Napoleon took power and acquired the title "premier counsel." Nothing regal about that, as befitting the revolutionary spirit still extant. The first 20 Franc coin shown is dated AN 12 on the reverse, reflecting the revolutionary calendar; this coin was minted in the twelfth year of the revolution. Next to a young bust, the legend "Bonaparte" provides identification; the designs show no hint of regal insignia.

As Napoleon became more secure in power, the revolutionary aspects of the coinage faded, to be replaced with regal themes. Napoleon declared himself emperor in 1804, and crowned himself. The shown 20 Franc date 1806 has a more mature bust on the obverse, identified as "Napoleon;" the obverse date shows resumption the Gregorian calendar.

The next coin, dated 1807, still uses the "French Republic" reverse legend, but a laurel wreath now is on the obverse bust. This obverse saw continued use, but a "French Empire" legend appears on the coin dated 1814. This was after his disastrous retreat from Moscow, and just before his abdication and exile to Elba.

The reverse regal emblems reappear on another 1814 coin, but this coin is of Louis XVIII (the brother of Louis XVI). But his reign was interrupted by Napoleon's escape from Elba after about one year. Intercepted by forces of Louis XVIII before he reached Paris, Napoleon turned the forces to his side, and Louis XVIII fled to England. An 1815 coin, similar in design to the previous year's regal issue, was minted in England for Louis XVIII during the "100 days" of 1815. Kevin's example of this coin was the only coin of the evening's program not minted in Paris (and showing the A mintmark). Although the large output of the Paris mint makes its coins the most common for type collectors, some specialists collect by mint and date.

After Napoleon's defeat at Waterloo, Louis XVIII returned to France and reigned for 10 years. The shown 1819 coin continues the regal design.

Less fortunate was Charles (1825-1830) who was ousted in a revolution. (Was it the "King of France" legend on his coins that doomed him?)

He was succeded by Loius Philipe, who used the "King of the French" legend on his coins. The reverse of his coins also lacked any regal symbols; at least initially. The second of his coins shown, dated 1834, shows a more mature bust but it is wearing a laurel wreath. His ouster in 1848 resulted in the formation of the Second Republic; 1848 coins used a "Liberty, Equality, Fraternity" legend. A different design, but still strongly Republican, appears on the shown 1850 coin.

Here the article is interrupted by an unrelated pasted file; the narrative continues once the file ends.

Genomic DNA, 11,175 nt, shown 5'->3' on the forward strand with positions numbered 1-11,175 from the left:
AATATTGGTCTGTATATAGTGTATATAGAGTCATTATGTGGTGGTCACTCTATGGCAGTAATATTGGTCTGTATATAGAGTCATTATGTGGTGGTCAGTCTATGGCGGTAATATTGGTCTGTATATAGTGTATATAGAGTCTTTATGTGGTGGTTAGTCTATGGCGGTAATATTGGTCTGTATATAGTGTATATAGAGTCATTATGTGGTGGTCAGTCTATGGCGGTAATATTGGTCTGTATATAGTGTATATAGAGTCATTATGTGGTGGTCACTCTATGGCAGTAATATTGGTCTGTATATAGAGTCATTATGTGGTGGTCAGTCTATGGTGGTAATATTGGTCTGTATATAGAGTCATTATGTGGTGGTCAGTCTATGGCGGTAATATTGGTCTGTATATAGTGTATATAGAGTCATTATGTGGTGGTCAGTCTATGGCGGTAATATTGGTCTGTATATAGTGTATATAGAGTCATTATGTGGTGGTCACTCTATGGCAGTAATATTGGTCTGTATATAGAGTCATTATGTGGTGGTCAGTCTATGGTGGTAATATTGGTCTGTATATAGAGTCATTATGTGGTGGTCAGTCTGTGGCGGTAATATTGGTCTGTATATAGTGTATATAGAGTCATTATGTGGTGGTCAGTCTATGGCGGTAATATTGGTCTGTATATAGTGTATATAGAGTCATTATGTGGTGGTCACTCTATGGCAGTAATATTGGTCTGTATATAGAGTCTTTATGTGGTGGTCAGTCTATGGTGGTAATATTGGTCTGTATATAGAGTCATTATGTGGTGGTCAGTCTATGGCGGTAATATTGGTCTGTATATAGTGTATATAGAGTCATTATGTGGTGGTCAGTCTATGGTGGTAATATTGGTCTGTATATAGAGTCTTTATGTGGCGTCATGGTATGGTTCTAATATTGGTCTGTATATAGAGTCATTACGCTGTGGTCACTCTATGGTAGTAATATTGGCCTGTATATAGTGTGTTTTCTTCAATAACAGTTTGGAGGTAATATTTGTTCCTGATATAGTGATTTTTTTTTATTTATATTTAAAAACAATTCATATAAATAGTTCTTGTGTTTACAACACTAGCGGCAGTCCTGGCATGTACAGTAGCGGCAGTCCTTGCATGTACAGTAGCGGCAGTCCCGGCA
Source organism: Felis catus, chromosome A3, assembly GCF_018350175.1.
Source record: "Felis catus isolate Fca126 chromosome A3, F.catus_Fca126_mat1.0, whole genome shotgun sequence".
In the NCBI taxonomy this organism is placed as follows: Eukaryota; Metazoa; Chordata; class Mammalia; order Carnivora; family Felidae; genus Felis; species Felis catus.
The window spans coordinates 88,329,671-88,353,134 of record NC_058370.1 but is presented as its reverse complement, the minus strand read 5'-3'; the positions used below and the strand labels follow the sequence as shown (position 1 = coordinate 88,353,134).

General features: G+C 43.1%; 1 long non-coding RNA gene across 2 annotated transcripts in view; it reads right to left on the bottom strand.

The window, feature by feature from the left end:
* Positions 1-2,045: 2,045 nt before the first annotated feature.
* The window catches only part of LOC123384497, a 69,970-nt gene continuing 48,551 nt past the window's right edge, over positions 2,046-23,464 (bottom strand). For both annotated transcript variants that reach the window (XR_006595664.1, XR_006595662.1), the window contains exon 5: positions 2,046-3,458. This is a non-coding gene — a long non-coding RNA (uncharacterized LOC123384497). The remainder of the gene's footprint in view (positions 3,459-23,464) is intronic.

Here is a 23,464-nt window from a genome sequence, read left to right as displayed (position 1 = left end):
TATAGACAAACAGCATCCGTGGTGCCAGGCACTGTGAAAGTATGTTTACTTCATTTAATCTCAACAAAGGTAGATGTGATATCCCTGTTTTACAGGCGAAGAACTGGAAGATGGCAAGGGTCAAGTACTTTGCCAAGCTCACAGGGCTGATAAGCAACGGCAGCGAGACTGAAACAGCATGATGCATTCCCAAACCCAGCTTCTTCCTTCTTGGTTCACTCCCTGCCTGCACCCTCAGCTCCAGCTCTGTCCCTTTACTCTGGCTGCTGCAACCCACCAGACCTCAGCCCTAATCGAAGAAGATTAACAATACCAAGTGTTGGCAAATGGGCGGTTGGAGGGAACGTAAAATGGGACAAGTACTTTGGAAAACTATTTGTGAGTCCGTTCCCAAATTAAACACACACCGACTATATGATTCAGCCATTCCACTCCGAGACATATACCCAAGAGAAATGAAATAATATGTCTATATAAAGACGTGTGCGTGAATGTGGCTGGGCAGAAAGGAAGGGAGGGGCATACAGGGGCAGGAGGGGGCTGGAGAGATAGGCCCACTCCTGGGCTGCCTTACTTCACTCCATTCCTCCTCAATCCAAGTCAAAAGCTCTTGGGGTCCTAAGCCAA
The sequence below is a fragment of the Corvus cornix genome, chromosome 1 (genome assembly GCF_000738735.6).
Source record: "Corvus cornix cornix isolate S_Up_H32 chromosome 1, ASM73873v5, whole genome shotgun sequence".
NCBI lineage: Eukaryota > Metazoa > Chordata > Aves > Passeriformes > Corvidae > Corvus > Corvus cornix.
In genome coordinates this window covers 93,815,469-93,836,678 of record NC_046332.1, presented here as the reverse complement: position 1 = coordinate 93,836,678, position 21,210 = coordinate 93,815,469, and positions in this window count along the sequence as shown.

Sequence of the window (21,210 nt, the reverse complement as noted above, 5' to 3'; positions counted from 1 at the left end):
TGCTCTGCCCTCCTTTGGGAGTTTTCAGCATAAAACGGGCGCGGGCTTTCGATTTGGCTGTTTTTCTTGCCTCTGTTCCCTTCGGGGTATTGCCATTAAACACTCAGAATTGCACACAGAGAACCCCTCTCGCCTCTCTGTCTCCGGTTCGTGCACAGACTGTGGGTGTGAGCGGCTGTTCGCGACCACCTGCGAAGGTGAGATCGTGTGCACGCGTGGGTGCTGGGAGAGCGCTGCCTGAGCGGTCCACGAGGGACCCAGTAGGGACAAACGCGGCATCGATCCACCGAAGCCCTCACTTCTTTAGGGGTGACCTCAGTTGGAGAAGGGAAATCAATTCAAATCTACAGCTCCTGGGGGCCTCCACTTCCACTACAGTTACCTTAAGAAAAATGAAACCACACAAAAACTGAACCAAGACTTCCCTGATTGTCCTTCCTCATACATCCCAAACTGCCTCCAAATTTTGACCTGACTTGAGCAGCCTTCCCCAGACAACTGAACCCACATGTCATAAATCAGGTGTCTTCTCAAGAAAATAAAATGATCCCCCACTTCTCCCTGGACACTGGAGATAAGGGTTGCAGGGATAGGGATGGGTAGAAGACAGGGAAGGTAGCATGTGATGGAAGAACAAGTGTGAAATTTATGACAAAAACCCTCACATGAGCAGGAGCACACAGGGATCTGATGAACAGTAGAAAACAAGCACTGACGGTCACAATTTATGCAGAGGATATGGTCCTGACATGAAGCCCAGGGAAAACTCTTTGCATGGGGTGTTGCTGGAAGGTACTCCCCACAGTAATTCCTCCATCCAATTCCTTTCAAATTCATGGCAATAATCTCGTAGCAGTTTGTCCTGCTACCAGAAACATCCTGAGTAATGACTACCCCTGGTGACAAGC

The shown 1852 coin uses the bust of the president, "Louis Napoleon" (the nephew of Napoleon), and bears the "Republic of France" legend. But the same man soon developed higher asperations, as shown first by the "Napoleon III" and "French Empire" legends on the coin dated 1855, and then a later coin with a laurel wreath on the bust and regal symbols. Following his defeat in the Franco-Prussian war (1870), the resulting Third Republic repeated an earlier, non regal, design. The shown 1875 coin uses the "Liberty, Equality, Fraternity" legend of the Second Republic, but the obverse design has a small change; no text of the constitution appears on the scroll.

The last shown coin has Marianne on the obverse and a rooster on the reverse. Kevin concluded by discussing some countries which struck a gold coin to the 20 Franc standard. Starting with Westphalia (after Napoleon had installed his brother as its ruler), many European countries issued an equivalent coin at various times during the nineteenth century, with most activity following the formation of the Latin Monetary Union. Even the United States made an effort - anybody remember the $4 Stella?


Show and Tell

Each image has a scale in the lower-left corner, with the tics spaced 1 mm apart. Because the brightness and contrast were manipulated on a computer, the coloring of a coin's image differs from the coin's actual coloring.

  1. Don Dool started us off with some recent additions:
  2. Dale Lukanich showed two copper coins issued in 248 by the wife of Philip I, honoring the 1000th anniversary of Rome. The obverses are common, but one reverse has a hippopotamus (common) while the other reverse has a goat. The goat reverse is from a die used for a coin of her son.
  3. Mike Metras showed three Conder tokens, then a numismatic hand-me-down.
  4. Carl Wolf brought in a signed check of Michael Kenna, which Carl had bought from Harlan Berk after seeing it in the window. The $58 check to the "Roosevelt Garage and Filling Station" is dated July 5th, 1927, and is drawn on the Continental and Commerce National Bank. "Hinky Dink" Kenna was a Chicago First Ward alderman in the early 20th century when his ward included the vice district. Carl also covered some of the more sensational aspects of Chicago and Kenna.